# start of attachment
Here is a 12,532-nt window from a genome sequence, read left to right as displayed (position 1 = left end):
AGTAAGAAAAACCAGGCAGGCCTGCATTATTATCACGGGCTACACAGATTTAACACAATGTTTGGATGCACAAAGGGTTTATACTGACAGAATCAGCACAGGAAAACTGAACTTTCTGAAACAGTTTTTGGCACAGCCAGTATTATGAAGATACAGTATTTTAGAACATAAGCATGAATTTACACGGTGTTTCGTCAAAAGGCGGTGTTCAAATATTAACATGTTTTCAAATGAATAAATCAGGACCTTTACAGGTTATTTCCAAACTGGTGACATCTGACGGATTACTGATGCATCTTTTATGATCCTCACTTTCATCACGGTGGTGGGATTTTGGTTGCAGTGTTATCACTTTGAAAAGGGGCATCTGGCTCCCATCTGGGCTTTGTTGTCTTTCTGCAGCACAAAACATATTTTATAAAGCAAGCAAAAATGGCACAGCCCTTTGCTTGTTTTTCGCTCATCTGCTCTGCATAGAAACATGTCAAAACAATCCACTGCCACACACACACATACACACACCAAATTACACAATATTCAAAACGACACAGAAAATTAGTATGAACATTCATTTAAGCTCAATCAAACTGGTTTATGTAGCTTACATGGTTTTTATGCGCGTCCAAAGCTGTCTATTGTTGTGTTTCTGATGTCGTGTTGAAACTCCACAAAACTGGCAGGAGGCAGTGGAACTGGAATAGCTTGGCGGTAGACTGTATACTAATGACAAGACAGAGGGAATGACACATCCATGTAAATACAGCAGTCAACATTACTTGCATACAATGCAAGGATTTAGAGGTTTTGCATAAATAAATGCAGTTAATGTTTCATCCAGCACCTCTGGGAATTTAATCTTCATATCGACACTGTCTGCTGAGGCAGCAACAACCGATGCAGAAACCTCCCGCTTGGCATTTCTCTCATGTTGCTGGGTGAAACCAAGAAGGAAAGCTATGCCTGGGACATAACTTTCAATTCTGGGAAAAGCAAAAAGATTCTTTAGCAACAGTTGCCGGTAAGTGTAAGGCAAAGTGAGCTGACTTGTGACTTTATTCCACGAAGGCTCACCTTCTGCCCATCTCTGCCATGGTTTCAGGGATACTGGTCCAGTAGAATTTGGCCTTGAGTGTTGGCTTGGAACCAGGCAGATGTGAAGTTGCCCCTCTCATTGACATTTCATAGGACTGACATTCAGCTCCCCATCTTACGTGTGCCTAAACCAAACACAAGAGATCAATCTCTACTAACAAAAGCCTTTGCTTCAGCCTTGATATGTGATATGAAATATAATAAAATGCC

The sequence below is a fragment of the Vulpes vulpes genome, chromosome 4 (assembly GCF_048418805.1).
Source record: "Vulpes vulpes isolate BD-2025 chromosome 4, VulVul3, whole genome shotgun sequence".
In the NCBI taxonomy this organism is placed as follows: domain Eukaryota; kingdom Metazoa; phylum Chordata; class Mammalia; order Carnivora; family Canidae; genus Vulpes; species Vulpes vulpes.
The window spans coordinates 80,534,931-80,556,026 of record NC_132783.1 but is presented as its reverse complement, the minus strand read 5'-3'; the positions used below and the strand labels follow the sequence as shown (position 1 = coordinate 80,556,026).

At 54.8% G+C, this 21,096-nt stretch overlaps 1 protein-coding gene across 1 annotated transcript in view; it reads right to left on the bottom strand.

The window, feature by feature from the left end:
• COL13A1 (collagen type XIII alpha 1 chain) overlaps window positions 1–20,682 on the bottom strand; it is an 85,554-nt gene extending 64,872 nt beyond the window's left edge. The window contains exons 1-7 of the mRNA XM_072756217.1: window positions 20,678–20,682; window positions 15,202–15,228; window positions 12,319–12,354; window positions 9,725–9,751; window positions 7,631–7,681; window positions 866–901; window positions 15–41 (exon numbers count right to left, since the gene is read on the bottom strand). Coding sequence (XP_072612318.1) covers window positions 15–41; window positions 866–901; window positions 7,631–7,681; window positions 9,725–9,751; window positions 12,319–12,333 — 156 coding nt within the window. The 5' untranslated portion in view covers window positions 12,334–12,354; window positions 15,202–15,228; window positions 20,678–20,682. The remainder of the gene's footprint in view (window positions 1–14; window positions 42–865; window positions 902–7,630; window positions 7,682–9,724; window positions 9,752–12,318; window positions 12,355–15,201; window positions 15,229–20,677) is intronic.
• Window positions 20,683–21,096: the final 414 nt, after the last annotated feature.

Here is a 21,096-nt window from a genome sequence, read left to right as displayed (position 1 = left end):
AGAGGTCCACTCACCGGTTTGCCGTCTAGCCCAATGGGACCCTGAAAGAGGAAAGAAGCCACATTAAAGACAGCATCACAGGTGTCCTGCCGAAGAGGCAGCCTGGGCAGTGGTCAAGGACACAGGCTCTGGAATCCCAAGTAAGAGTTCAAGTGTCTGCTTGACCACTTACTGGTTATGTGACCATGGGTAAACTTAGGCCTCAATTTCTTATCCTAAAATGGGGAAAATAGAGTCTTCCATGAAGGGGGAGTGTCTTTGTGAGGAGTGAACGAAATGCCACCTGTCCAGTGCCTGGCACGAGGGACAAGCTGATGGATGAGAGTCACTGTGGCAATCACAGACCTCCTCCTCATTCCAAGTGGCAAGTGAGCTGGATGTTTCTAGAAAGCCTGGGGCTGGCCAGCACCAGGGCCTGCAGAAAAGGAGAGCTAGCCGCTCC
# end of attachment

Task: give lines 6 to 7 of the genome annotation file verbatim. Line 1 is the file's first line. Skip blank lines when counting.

The window spans coordinates 80,534,931-80,556,026 of record NC_132783.1 but is presented as its reverse complement, the minus strand read 5'-3'; the positions used below and the strand labels follow the sequence as shown (position 1 = coordinate 80,556,026).

At 54.8% G+C, this 21,096-nt stretch overlaps 1 protein-coding gene across 1 annotated transcript in view; it reads right to left on the bottom strand.